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Not Visiting Day

By Hannah Reich Berman

Author’s note: This is not about attendance at camp visiting day. But this piece is a repeat, as was last week’s piece. This repeat is once again by popular request. What follows here is for those grandparents who chose to skip visiting day and now feel that they may have missed out on something special. Based solely on my one and only visiting day experience, I offer a formula on how to re-create what you missed. It is best to implement the following plan each year in late June, as that will prevent any indecision during July and August.

Here is my plan for simulating the visiting-day experience:

Early in the morning, make a tuna-fish sandwich. Tuna on a bagel will do, but white bread is a better choice. Wrap the sandwich in foil, take it outside, and place it on the driveway. Be sure it is directly in the sun. Finally, place a brick squarely on top of the sandwich and leave it there. You are ready to begin the simulation of the actual day at camp. Enjoy!

At approximately 9 a.m., go sit in your car! You may keep the air conditioner on. If you would have been driving to a camp with only one other person, you may sit in the front seat. If, however, you would have been traveling with adult children and would have been sitting in the back seat, be sure to tighten your space. This may be effectively done by placing items all around yourself, such as blankets, beach chairs, coolers, and the like. Be sure that the front seat is pushed back as far as it will go, giving you minimal leg room. When you begin to feel as miserable as you do when sitting in coach on a flight to Israel, you will know that you have reached the desired level of discomfort.

Do not exit the car! It is mandatory that you sit for at least two hours. When two hours have passed, you may leave the car. First, stretch your legs and then go into the house to use the bathroom and get a drink. After that, go back outside and take a three-minute walk around the car. This is for more leg-stretching before continuing on your journey. That accomplished, climb back in and sit for another hour or two. The idea is to spend exactly as much time in the car as you would have spent if you were going to the children’s camp. When your time is up, reenter your home.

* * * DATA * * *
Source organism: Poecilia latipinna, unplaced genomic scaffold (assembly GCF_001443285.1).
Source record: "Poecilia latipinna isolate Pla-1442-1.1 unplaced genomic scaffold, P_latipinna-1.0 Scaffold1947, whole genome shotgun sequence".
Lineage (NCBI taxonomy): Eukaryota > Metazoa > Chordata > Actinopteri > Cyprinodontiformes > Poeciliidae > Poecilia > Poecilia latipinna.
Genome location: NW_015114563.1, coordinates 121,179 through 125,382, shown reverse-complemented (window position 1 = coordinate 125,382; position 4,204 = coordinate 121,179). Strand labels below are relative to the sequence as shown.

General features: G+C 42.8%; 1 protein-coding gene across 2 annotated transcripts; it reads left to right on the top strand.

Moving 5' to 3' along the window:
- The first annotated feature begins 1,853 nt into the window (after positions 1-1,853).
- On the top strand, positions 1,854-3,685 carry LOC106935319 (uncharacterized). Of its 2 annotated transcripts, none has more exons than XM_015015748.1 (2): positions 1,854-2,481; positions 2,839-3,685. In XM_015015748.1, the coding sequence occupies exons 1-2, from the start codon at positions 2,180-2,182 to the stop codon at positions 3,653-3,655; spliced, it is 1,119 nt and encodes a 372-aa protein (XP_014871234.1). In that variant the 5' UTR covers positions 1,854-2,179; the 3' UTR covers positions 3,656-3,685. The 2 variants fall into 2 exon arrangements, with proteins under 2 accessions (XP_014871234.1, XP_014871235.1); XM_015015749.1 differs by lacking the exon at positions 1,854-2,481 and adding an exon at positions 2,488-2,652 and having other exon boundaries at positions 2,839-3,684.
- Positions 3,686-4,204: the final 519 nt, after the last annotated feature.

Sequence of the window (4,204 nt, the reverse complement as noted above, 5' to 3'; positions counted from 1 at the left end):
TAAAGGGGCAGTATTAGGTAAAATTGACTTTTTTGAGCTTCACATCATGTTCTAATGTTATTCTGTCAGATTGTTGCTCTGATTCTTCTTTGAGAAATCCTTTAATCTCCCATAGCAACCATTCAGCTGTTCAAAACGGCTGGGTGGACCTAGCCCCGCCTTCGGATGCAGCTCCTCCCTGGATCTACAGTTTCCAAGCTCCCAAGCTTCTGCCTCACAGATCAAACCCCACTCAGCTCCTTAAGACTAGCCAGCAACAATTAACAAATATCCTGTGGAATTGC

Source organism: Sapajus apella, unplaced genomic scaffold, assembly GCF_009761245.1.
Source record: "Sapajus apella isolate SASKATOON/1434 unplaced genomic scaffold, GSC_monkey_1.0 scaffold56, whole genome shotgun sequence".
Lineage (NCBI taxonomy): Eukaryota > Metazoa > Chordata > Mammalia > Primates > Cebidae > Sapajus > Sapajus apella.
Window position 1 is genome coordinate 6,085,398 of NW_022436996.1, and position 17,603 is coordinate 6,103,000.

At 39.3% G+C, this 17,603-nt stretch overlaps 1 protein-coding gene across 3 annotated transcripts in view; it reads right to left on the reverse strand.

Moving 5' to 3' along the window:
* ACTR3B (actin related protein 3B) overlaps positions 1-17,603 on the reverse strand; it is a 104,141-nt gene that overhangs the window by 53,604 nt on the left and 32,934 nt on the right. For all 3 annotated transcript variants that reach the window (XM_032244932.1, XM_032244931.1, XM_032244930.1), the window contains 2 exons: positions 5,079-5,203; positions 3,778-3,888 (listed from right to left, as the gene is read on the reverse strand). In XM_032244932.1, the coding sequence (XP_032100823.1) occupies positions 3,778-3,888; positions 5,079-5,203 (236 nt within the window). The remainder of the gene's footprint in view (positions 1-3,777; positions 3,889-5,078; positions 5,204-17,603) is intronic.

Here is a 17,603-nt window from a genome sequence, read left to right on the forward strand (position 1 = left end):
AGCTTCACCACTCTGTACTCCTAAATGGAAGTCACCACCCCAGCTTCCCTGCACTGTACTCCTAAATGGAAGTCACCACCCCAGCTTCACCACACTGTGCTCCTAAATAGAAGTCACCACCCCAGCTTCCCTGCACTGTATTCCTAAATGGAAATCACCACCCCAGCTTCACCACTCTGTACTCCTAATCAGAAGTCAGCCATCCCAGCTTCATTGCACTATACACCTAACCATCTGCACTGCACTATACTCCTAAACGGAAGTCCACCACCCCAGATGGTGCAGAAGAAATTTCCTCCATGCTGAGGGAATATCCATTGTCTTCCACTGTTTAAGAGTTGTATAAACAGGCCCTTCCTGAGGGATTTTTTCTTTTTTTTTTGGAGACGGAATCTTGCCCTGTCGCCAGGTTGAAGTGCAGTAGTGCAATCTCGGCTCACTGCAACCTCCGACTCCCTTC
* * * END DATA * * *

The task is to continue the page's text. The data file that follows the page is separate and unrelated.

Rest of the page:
Lock all windows and doors and immediately place rolled-up schmattes at the bottom of every outside door and every window. This will prevent any fresh air from seeping into the house. Now that the place is hermetically sealed, turn your attention to the thermostat. Set the heat as high as it will go; 100° should do it. Stop and wait until your breathing is labored. Once that happens, you may proceed to the next step.

Have pictures of the children taped onto a wall. Kiss each picture and then don’t look at them again. Find objects, large and small, and scatter them on the floor all around your home. This is an attempt to create an obstacle course similar to that which one encounters at camp because of holes in camp lawns. Be sure that the objects you select are ones that can cause you to fall should you miss seeing them as you walk. Actually, you have an advantage here, because the objects will be visible to you, while the holes in the grass are often hidden.